First, ask yourself: Do you regard pet insurance as a financial investment, where you expect to get back more in benefits than you paid out in premiums over the pet’s life? Or is it more like auto or homeowner’s insurance, where you hope nothing ever goes seriously wrong, but you want coverage in case there’s a catastrophe?

Either way, here are some basic facts about pet insurance that may help you decide whether it’s right for you.

Pet insurance shares many features with human health insurance: Policies typically have annual deductibles, copayments and exclusions, and some limit which veterinarians, clinics and hospitals you can use.

But there are numerous differences as well. For example, pet insurers are allowed to refuse coverage for pre-existing conditions and to set annual and lifetime payout limits. Among the many other restrictions you should watch for when comparing plans are:

• Premiums vary greatly depending on where you live and may increase based on your pet’s age and breed, among other factors.

• Typically, you must pay the vet or hospital bill out of pocket and get reimbursed later.

• Many plans deny or restrict coverage for congenital or hereditary conditions (such as hip dysplasia in dogs or kidney failure in cats) and preventable conditions such as periodontal disease.

• Along with annual and lifetime maximums on benefits paid out, there may be a limit on how much it will pay for treatment of an individual illness or accident.

• If your pet suffers a particular disorder one year, don’t be surprised if that condition is excluded at renewal — or if you’re required to pay an additional fee for future coverage.

• Pets over certain age limits frequently are denied coverage.

• Certain breeds are often excluded or only eligible for restricted coverage.

• Some carriers let you augment your accident and illness policy with optional “wellness care” coverage for things such as spaying and neutering, annual physicals, vaccines and routine tests. Make sure the additional premium is worth the extra cost.

There are about a dozen carriers in the United States; each offers a variety of plans with varying deductibles, copayments and maximum coverage amounts, as well as different covered benefits and exclusions.

You can go directly to their websites for plan details and to request a quote or use an independent comparison website to pull quotes from multiple carriers. I would recommend creating a spreadsheet to compare benefits and costs side by side, just as you would when shopping for auto insurance.

Bottom line: If you decide pet insurance isn’t right for you, at least be sure you’re setting money aside to cover expected — and unexpected expenses.

Jason Alderman directs Visa’s financial education programs. To participate in a free online financial literacy and education summit on April 2, go to

Katz Named Chief Business Development Officer

Trout Daniel & Associates, a full-service commercial real estate company, announced that Neil A. Katz has joined the firm as chief business development officer.

Katz brings nearly three decades of real estate experience to his new role with Trout Daniel. As chief business development officer, he will leverage his market knowledge and vast network of relationships to lead Trout Daniel in identifying and capitalizing upon real estate investment and leasing opportunities for the firm and its diverse group of clients.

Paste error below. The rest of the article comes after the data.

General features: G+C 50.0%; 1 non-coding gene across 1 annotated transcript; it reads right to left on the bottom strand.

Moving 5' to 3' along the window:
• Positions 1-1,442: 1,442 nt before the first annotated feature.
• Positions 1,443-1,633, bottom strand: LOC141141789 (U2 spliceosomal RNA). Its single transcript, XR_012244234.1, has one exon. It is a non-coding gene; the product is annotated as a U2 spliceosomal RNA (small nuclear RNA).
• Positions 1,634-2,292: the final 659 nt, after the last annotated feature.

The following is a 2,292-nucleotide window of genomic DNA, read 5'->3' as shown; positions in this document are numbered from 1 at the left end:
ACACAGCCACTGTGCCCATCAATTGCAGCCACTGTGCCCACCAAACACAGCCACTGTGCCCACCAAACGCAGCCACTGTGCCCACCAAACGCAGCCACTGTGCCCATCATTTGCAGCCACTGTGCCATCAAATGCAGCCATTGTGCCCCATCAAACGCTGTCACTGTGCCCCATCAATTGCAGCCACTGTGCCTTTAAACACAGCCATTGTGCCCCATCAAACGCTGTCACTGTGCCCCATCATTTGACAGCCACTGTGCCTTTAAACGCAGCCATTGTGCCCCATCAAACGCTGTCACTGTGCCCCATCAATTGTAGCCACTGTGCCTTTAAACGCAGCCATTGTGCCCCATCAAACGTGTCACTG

LifeBridge Names Post-Acute Care COO

Barry Jay Eisenberg, FACHE, LNHA, has been named the new executive director and chief operating officer of Post-Acute Services at LifeBridge Health. Eisenberg brings decades of expertise to one of Baltimore’s most progressive leaders in the post-acute care arena. Eisenberg will lead the entire 440-bed post-acute division.

The flagship of LifeBridge Health’s post-acute division is Levindale Hebrew Geriatric Center and Hospital. With a total of 338 beds, Levindale has been on the forefront of sub-acute medical hospital services for more than 120 years and is known for deliver-ing high-quality eldercare in a less traditional, more compassionate and respectful hospital setting.

Adelberg, Rudow, Dorf & Hendler Opens New Office

021414_business-briefAdelberg, Rudow, Dorf & Hendler, LLC announced the opening of its Baltimore County office in Nottingham Centre in Towson. Head-quartered in Baltimore City since 1927, the law firm also maintains a full-service office within the Columbia Town Center in Howard County at 10420 Little Patuxent Pkwy.

ARD&H Special Counsel Adam Sampson has been assigned to work from the new office, but it will also be regularly staffed by a rotation of attorneys — members and associates. Sampson has been a practicing attorney for more than 15 years and serves as an at-large member of the Baltimore County Bar Association Executive Council.

Applefeld Appointed To MSBA Position

Adelberg, Rudow, Dorf & Hendler, LLC member and litigation section chair David B. Applefeld was appointed to serve on the the Maryland State Bar Association Construction Law Section.

With more than 22 years of experience, Applefeld serves as national panel trial counsel and special litigation counsel for several insurance companies and businesses and is a frequent speaker and author on insurance law, construction law and litigation topics.

KatzAbosch Director Named Woman of the Year

KatzAbosch, one of the mid-Atlantic region’s leading certified public accounting and consulting firms, announced that Associated Builders and Contractors Baltimore Metro Chapter (ABC Baltimore) honored Anita Sheckells, CPA, CCIFP, CCA, a director with KatzAbosch, as Woman of the Year at the annual ABC Baltimore Winter Gala.

A longtime ABC Baltimore member and volunteer leader, Sheckells co-founded the construction group at KatzAbosch, which has made her a mentor and role model for other young women to join the industry. This past year Sheckells was a mentor for the inaugural year of the Young Leaders’ Professional Development Program. After many active years on the Women in ABC (WABC) committee, she served as this years’ chair of the WABC Women’s Empowerment Day, which provides a full day of education for the women of My Sister’s Place Women’s Center.